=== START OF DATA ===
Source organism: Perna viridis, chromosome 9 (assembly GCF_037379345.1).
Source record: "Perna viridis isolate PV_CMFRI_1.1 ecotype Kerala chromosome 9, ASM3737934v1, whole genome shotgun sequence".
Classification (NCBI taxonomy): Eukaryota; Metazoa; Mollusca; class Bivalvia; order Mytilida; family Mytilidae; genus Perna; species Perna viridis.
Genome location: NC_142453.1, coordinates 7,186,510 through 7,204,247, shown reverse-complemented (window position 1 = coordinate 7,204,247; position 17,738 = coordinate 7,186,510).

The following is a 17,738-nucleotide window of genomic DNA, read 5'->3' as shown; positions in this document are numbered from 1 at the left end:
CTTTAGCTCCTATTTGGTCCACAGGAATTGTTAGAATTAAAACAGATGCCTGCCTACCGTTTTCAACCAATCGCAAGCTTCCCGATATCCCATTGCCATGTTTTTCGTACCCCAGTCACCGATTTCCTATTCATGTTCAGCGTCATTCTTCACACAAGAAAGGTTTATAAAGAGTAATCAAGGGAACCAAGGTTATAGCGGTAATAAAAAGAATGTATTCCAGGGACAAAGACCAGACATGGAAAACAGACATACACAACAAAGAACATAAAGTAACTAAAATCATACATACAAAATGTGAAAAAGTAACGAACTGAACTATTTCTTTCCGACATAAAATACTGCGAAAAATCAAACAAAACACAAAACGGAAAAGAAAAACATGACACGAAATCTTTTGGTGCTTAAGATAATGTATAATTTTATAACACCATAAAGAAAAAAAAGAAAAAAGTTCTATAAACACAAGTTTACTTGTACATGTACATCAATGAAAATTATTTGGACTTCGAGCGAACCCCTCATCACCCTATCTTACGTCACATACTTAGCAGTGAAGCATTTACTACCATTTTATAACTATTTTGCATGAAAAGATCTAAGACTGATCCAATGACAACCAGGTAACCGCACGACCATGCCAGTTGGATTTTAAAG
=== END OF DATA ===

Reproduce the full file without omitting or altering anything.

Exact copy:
Source organism: Perna viridis, chromosome 9 (assembly GCF_037379345.1).
Source record: "Perna viridis isolate PV_CMFRI_1.1 ecotype Kerala chromosome 9, ASM3737934v1, whole genome shotgun sequence".
Classification (NCBI taxonomy): Eukaryota; Metazoa; Mollusca; class Bivalvia; order Mytilida; family Mytilidae; genus Perna; species Perna viridis.
Genome location: NC_142453.1, coordinates 7,186,510 through 7,204,247, shown reverse-complemented (window position 1 = coordinate 7,204,247; position 17,738 = coordinate 7,186,510).

The following is a 17,738-nucleotide window of genomic DNA, read 5'->3' as shown; positions in this document are numbered from 1 at the left end:
CTTTAGCTCCTATTTGGTCCACAGGAATTGTTAGAATTAAAACAGATGCCTGCCTACCGTTTTCAACCAATCGCAAGCTTCCCGATATCCCATTGCCATGTTTTTCGTACCCCAGTCACCGATTTCCTATTCATGTTCAGCGTCATTCTTCACACAAGAAAGGTTTATAAAGAGTAATCAAGGGAACCAAGGTTATAGCGGTAATAAAAAGAATGTATTCCAGGGACAAAGACCAGACATGGAAAACAGACATACACAACAAAGAACATAAAGTAACTAAAATCATACATACAAAATGTGAAAAAGTAACGAACTGAACTATTTCTTTCCGACATAAAATACTGCGAAAAATCAAACAAAACACAAAACGGAAAAGAAAAACATGACACGAAATCTTTTGGTGCTTAAGATAATGTATAATTTTATAACACCATAAAGAAAAAAAAGAAAAAAGTTCTATAAACACAAGTTTACTTGTACATGTACATCAATGAAAATTATTTGGACTTCGAGCGAACCCCTCATCACCCTATCTTACGTCACATACTTAGCAGTGAAGCATTTACTACCATTTTATAACTATTTTGCATGAAAAGATCTAAGACTGATCCAATGACAACCAGGTAACCGCACGACCATGCCAGTTGGATTTTAAAG